When the Pittsburgh Steelers played their season opener on Monday September 14th, most of the team’s players wore the name of police shooting victim Antwon Rose Jr. on the back of their helmets. But not left tackle Al Villanueva, who covered up Antwon Rose Jr.’s name and honored the late Alwyn Cashe, a former Army Ranger who died in November 2005 of injuries suffered while fighting in Iraq.
A few weeks later, Villanueva told Brooke Pryor of ESPN that “the decision had to do exclusively with Sgt. 1st Class Alwyn Cashe and his pursuit for the Medal of Honor, which is something he deserves and hopefully he’ll get soon.”
Now that time may be here. On Tuesday the Washington Post reported that the Senate has unanimously passed bipartisan legislation that “clears the way” for President Trump to award the Medal of Honor to Cashe. The legislation waived the legal requirement that the Medal of Honor be awarded within five years of a service member’s acts of valor. It followed in the wake of the approval of similar legislation in the House of Representatives last week.
The Bill is on the President’s Desk
Once President Trump signs the Senate’s bill, the Department of Defense will be able to formally recommend to the President that he award SFC Cashe the Medal of Honor.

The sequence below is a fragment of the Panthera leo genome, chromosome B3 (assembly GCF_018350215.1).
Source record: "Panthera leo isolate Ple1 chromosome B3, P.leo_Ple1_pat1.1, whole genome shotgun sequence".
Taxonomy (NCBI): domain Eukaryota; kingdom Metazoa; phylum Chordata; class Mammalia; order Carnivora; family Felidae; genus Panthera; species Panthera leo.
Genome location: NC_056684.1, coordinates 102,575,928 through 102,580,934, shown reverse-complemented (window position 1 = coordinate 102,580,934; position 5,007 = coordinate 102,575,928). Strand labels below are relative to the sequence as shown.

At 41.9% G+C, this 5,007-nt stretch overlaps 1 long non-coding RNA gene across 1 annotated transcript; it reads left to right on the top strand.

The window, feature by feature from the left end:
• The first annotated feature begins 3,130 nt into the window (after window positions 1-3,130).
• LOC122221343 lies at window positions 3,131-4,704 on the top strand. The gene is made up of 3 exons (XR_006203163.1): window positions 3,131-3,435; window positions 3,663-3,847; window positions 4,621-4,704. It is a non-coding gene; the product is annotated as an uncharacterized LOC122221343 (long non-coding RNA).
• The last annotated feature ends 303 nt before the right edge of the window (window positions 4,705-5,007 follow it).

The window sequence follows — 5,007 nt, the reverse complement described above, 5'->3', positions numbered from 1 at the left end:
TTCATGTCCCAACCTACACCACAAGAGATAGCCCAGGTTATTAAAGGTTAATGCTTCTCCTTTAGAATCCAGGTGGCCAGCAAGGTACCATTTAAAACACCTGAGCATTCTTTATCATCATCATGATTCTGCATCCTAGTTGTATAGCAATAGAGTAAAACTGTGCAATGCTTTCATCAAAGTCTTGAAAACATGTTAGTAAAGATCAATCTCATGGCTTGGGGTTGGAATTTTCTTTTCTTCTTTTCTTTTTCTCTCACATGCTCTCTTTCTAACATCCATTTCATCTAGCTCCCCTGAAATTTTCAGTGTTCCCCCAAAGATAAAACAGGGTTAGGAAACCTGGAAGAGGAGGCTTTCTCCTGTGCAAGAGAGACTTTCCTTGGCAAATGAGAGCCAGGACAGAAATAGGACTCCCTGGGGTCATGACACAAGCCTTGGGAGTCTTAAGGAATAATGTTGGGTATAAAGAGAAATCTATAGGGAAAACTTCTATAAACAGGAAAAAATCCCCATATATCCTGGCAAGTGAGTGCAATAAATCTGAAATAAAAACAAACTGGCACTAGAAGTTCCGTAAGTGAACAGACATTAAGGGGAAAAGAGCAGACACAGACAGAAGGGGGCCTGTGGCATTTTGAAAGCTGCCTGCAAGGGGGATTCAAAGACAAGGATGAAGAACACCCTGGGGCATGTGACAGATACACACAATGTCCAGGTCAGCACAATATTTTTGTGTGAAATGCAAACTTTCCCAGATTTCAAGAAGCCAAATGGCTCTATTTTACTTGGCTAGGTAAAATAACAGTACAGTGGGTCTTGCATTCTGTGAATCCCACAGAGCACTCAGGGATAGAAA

“I am so grateful the Senate passed our bill to pave the way for the President to award Alwyn Cashe the Medal of Honor,” Rep. Stephanie Murphy (D.-Fla.), who co-sponsored the bill in the House, said in a statement. “We are now very close to recognizing this unbelievably heroic soldier, who died saving his men, with our nation’s highest award for combat valor—which he earned beyond a shadow of a doubt.”
Cashe passed away in November 2005 at Brooke Army Medical Center in Texas after suffering burns over 72 percent of his body while trying to rescue other soldiers from a burning Bradley Fighting Vehicle in Iraq. Should he go on to receive the Medal of Honor, it would make him the first African-American service member who served in Iraq or Afghanistan to be so honored.
Al Villanueva: ‘The Timing was Perfect’
Villanueva hasn’t yet commented on the news, but when he spoke to the aforementioned Brooke Pryor in late September he elaborated on why he decided to pay tribute to Cashe.
“I felt that my decision to honor Sgt. First Class Alwyn Cashe was something that was very personal to me due to the fact that in the veteran community, there’s a strong push to get him a Medal of Honor, which is something that the community believes that he deserves,” he said. “I think that the timing was perfect due to the fact that it gave the lawmakers a little bit of momentum going forward.”
Villanueva, a graduate of West Point Military Academy, is a former Army Ranger himself. While in the military he did three tours of duty, serving in the Tenth Mountain Division and fighting in Kandahar Province in Afghanistan.
Villaneuva has been Pittsburgh’s starting left tackle since 2015. At Army he played on the offensive line, but also at wide receiver and tight end.
He is in the final year of the contract he signed in the summer of 2017 and is scheduled to become an unrestricted free agent in 2021, one of the top pending UFAs on the team.
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